Book Review: An Economist Gets Lunch

I found An Economist Gets Lunch: New Rules for Everyday Foodies by Tyler Cowen at my local library and guessed I’d enjoy it.   After all, the book combines three big interests of mine:  affordable eating, ethnic cuisine, and travel.  Cowen believes that great food doesn’t have to come from the most expensive restaurants.  You can find great eats in cities all over the world, and he offers interesting ways to suss out those hidden gems.

Just a few examples: When getting a taxi at an airport in a big city, pick an old cab driver– he’s likely to know the city well– and ask him where he himself likes to eat.  Chances are, he’ll lead you someplace affordable and delicious.

The best pit barbecue places are usually found on outskirts of small towns.  Big city fire regulations are too stringent to allow the restaurants to stay open, so they usually end up on the edges of small towns.  Also the best BBQ is usually served at lunch, not dinner.  Since a good barbecue place cooks its meat all night, they’ll often be sold out of the best cuts of beef by early afternoon. What’s still around by dinner has often been cooked a bit too long.

It’s hard to find authentic Indian food in America these days.  Cowen suggests looking for a Pakistani restaurant instead.  The style of food is very similar, but less likely to be Westernized.

When you’re on the hunt for a great meal in Italy (I don’t currently need this info, but I hope to one day) it’s best to avoid the three most popular tourist cities: Rome, Venice, and Florence.  Apparently restaurants there cater to tourists, which usually leads to less authentic cuisine served by busy chefs who know most of these folks won’t ever come back anyway.  If you must eat in those cities, pick busy restaurants on the outskirts of the cities, as those tend to be more frequented by locals who know where the food is good.  And don’t miss Sicily–the food there is heaven for foodies.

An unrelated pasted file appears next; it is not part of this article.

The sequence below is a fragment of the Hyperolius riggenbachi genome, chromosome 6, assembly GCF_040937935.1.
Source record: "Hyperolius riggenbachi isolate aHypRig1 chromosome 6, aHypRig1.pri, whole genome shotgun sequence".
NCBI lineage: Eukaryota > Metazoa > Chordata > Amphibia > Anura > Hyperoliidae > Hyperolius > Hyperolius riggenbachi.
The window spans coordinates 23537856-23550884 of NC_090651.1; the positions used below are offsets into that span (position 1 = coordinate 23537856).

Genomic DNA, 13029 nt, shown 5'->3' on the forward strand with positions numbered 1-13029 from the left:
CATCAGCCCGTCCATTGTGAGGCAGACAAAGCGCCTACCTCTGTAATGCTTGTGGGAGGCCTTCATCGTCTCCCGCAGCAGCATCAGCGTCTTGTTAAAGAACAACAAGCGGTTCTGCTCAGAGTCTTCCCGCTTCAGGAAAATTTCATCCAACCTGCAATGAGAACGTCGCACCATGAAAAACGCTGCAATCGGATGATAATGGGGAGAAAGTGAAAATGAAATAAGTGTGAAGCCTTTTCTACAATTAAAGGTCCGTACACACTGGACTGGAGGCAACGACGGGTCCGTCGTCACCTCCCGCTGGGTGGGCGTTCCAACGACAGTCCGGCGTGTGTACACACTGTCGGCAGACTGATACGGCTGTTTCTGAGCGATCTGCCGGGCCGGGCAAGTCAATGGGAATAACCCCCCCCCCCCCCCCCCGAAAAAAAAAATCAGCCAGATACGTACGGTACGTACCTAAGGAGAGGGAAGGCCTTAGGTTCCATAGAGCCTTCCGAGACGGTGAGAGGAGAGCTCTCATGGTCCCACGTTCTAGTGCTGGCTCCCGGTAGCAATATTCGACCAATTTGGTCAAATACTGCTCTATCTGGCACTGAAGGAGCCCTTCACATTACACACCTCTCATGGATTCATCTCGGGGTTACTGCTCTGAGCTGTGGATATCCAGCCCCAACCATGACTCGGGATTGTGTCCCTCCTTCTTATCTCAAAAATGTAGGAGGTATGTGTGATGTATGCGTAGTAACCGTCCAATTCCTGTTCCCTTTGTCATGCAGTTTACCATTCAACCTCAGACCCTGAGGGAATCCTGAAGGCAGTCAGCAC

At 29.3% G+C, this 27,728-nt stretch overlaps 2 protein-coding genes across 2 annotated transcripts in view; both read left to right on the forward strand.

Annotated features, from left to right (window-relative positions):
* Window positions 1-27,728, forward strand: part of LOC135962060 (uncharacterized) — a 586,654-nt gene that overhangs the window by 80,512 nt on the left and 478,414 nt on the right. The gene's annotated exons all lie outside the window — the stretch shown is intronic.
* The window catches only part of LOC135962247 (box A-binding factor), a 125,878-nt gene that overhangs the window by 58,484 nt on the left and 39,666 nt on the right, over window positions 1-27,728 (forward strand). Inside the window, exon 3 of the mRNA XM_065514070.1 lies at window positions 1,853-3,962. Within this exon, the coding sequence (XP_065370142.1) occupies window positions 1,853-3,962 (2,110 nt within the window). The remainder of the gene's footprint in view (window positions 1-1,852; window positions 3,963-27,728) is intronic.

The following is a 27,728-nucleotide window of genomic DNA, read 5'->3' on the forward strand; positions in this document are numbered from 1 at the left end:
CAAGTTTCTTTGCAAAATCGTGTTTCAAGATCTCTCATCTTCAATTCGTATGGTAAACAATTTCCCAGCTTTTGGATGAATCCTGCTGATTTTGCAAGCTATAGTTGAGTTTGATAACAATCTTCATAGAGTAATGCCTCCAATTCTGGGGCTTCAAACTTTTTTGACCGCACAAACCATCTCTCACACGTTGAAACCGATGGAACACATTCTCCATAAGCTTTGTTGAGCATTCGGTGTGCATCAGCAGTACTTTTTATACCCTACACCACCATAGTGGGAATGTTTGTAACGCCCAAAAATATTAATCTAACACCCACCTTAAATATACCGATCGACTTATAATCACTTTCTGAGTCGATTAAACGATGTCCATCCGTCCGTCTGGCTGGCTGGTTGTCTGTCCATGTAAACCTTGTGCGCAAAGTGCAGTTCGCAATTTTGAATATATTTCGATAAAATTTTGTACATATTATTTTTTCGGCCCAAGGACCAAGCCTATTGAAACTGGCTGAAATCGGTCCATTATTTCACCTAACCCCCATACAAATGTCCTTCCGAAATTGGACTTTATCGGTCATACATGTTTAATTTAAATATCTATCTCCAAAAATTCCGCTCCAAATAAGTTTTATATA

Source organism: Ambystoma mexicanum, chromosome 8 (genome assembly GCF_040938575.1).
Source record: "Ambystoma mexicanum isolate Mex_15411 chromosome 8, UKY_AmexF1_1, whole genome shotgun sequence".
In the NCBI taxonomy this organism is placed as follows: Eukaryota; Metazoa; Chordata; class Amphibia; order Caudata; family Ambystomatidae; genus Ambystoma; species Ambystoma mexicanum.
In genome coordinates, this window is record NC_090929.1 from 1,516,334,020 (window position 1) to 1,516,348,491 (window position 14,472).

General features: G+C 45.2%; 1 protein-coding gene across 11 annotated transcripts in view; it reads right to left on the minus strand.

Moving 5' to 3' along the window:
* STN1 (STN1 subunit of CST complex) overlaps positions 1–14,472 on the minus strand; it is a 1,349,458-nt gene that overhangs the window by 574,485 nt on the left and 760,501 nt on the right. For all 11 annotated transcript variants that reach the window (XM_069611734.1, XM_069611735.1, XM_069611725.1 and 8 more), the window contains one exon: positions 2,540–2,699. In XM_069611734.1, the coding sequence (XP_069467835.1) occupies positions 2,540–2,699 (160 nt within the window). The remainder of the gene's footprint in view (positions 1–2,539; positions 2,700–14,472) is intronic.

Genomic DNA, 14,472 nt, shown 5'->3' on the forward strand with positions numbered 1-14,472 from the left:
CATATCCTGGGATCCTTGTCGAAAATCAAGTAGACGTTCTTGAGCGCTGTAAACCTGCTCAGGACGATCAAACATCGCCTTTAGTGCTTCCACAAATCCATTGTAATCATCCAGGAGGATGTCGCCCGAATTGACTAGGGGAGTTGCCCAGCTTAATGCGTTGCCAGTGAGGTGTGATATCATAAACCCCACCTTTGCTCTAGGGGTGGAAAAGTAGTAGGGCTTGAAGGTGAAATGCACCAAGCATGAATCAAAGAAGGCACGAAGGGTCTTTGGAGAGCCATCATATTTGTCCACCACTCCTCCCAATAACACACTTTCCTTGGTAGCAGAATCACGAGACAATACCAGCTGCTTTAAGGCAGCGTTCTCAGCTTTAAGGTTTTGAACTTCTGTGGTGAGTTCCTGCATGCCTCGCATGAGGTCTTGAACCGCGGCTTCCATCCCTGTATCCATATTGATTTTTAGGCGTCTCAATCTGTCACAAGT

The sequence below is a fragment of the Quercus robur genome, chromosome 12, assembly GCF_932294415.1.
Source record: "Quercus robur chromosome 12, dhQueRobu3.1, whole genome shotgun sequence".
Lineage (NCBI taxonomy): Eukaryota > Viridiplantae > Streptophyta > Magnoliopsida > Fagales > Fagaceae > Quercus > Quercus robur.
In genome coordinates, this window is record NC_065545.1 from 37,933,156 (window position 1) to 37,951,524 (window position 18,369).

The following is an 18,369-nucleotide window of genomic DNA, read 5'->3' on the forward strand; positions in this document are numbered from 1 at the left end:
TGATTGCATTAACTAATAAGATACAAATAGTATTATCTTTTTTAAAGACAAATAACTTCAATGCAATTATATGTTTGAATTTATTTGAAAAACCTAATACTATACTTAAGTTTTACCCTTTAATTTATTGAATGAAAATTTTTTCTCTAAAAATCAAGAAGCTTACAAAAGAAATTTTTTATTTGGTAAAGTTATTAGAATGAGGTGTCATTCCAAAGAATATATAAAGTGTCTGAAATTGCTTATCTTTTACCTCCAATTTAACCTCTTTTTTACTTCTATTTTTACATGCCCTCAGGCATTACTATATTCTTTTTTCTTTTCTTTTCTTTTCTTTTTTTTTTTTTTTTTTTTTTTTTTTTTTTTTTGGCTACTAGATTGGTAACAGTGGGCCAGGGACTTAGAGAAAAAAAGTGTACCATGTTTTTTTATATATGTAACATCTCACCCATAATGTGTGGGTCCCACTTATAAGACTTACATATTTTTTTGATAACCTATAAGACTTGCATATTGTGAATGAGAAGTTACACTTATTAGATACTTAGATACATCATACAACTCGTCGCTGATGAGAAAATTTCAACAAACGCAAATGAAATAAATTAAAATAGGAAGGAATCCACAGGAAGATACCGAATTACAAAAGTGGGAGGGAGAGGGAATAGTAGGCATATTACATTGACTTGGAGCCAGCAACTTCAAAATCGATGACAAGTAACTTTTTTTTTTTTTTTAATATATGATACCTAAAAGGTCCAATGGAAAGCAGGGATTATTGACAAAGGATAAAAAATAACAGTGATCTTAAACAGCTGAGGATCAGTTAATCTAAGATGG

The book felt a bit disjointed at times, and some of the tips are of no earthly use to me in my current life.  (I’m not planning to eat French food in Japan anytime soon despite the fact that the Japanese are apparently masters at it.)

But what I loved about the book was its tips for finding good places in any city, and its emphasis on the power that we have as consumers to choose and shop and cook for ourselves.  Maybe you want to find a good Chinese (or Indian, or Mexican) restaurant in your town, or in a city you’re visiting soon.  Or maybe you want to find some high quality, low cost ingredients to whip up a meal in your own kitchen.  Either way, you CAN eat well without spending a fortune.  That’s something I’ve believed for years, and it was invigorating to read someone else’s tips for doing that very thing.


  1. With the price of corn hitting an all-time high, everyone is going to have to figure out what a low-cost food budget looks like.
    When traveling, we find it wise to ask locals where the best place is to eat whether it be the staff at the local gas station, someone that serves you at a diner, etc. But we have one steadfast rule when traveling—-no franchises—-none.

    • I’m sure the no franchises rule does a lot to make your eating more interesting on a trip. We sometimes end up at McDonalds or Pizza Hut while driving someplace just because it is a known quantity and price. But….yawn….